Another Post Where I Go On About Tom Drury

After deciding to spend the Christmas period reading The End of Vandalism again I think I can safely say that it is one of my favourite books. It’s hard to tell when you first read something if it’s a favourite or just fresh in your mind, but Tom Drury’s first novel was not only as good as I remember, it was improved by a revisit. The crafted layers of repeated motifs are invisible the first time around, but reveal themselves in unexpected ways when you come back again.

It is amazing to me how little of a novel actually sticks in your mind. I guess it shouldn’t be. 350 pages of prose can cover a lot of ground, and Tom Drury covers more than most with his rotating ensemble cast and countless walk-on bit parts. I thought I remembered it pretty well, but there was plenty that had drifted out of my mind. But the stuff that I did remember, and remember as being some of the most emotionally wrenching stuff I had ever read, was just as powerful the second time around.

Do you have to say spoiler alert for a book that is 22 years old? I’ll say it in case these first two paragraphs have inspired you to go read it. Spoiler alert, guys. Spoilers.

The section of the novel where Louise discovers that her unborn baby has died but has to go through with the birth regardless is written in the most unflinching way. I cried the first time I read it, and a little more the second. Drury’s writing style is so spare and minimal, picking out the details that really speak. The tiny nuances of the way people talk, the power of a handful of words. I mean, look at this bit.

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Or this bit,

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The book is littered with these careful little moments that reveal so much depth. The book feels airy as you are reading, but the weight it carries is astonishing. It feels like what Drury has done is curate a series of moments out of the lives of his characters, finding the poetry that rises up like an emergent property, greater than the sum of its parts, like you would expect a good novel to be. It is so hard to explain why this book is so good, there’s not a great deal of plot to hook a person with, but it’s loaded with character.

Like I said in my last post, re-reading is something I want to do more of. Recently I have been reading tons of short stories in the literary journals I am exploring and for years I tried to read as much and as broadly as possible, but going back to something that resonated so much and spending more time with it has been well worth the time, if not just for the pure love of it, but for what it gave me. I can see why some people dedicate their lives to studying a single book or a single writer. When you find something that resonates the depths that it has can seem endless, and the way it seems to change with you can feel pretty surprising. I’m not going to dedicate my life to only reading the works of Tom Drury, there’s too much else out there for me to do that, but I have no doubt I’ll be reading the other two books in the series again soon, and all of them again after that.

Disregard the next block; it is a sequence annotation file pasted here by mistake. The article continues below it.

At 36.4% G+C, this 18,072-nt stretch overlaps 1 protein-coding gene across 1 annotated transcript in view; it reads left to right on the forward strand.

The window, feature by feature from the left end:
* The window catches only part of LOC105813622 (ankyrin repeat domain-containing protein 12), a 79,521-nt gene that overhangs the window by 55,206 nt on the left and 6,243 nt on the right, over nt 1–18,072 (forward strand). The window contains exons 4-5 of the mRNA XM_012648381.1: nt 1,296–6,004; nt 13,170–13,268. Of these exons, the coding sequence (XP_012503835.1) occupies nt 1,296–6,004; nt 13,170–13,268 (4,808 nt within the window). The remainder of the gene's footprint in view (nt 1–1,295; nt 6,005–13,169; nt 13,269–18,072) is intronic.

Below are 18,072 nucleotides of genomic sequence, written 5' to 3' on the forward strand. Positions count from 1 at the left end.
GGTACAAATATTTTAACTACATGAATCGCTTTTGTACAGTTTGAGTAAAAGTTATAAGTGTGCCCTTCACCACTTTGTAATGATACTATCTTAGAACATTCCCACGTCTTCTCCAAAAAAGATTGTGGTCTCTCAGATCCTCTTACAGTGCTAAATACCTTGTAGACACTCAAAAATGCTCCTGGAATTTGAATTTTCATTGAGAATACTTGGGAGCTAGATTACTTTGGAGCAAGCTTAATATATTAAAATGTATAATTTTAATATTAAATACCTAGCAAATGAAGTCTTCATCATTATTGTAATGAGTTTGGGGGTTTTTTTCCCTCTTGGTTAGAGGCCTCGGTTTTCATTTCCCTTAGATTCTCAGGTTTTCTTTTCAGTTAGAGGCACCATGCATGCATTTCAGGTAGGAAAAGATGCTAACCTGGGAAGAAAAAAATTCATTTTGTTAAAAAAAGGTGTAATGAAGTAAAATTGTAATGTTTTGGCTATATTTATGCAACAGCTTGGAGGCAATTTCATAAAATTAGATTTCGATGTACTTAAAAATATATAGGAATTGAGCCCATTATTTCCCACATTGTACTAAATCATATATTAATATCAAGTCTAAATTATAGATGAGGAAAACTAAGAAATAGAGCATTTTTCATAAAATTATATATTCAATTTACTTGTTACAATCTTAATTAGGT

Mr B’s Reading Year

If you love books (and I know that you do) then probably the best birthday present you could receive would be some sort of monthly book subscription where a bookseller takes note of all the things you like the best, and all the things you would like to try, and all the things you aren’t interested in, and then sends you a hand-selected book in the post every month. Sounds amazing, doesn’t it?

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These are the first six books that I got from my Mr B’s Reading Year. Every month they turn up wrapped in brown paper with the Mr B’s wax seal and it has become a highlight of the month. My personal bibliotherapist selects books that he thinks I will like from the answers I gave in my introductory questionnaire and so far they have been fantastic. The best thing about the books he has selected for me is that I had never heard of any of them before they turned up. I wonder if I even would have picked them up from a shelf in a bookshop or if my hand would have just drifted over the top of them. How many times has¬†my hand drifted over them? This is a great way to find some excellent new books, and gives you something completely different from browsing bookshops, or even recommendations from friends. I know book recommendations can be clumsily given, because of the number of clumsy recommendations I have given. I usually just recommend whichever book I happen to be most excited about when asked, which is why I would make a terrible bookseller.

All six have been great, but The End of Vandalism by Tom Drury really stood out for me. Some of the driest, most subtle humour I have ever read, compounded by some truly heartbreaking stuff toward the end. I won’t spoil it, just check it out. I’d recommend it to anyone (even people who probably won’t enjoy it.) I read most of it one day over the Christmas break when I couldn’t sleep and got up at five am. I sat there reading it all through the morning and well into the afternoon.

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I made a new shelf on my Goodreads to keep the books together, and they all sit side by side on my actual bookshelf too. I like this disparate collection of books that have only come together because someone thinks I would like them. Naturally, you can see the thread that runs through them. The literary/realistic/experimental quality that obviously came through in the things I wrote in the questionnaire. And you know what, the questionnaire was one of the most fun parts. You can gush about books you love as much as you want, and no one is going to ask you to shut up and leave them alone.

If you like the sound of it, check out the shop, Mr Bs Emporium of Reading Delights.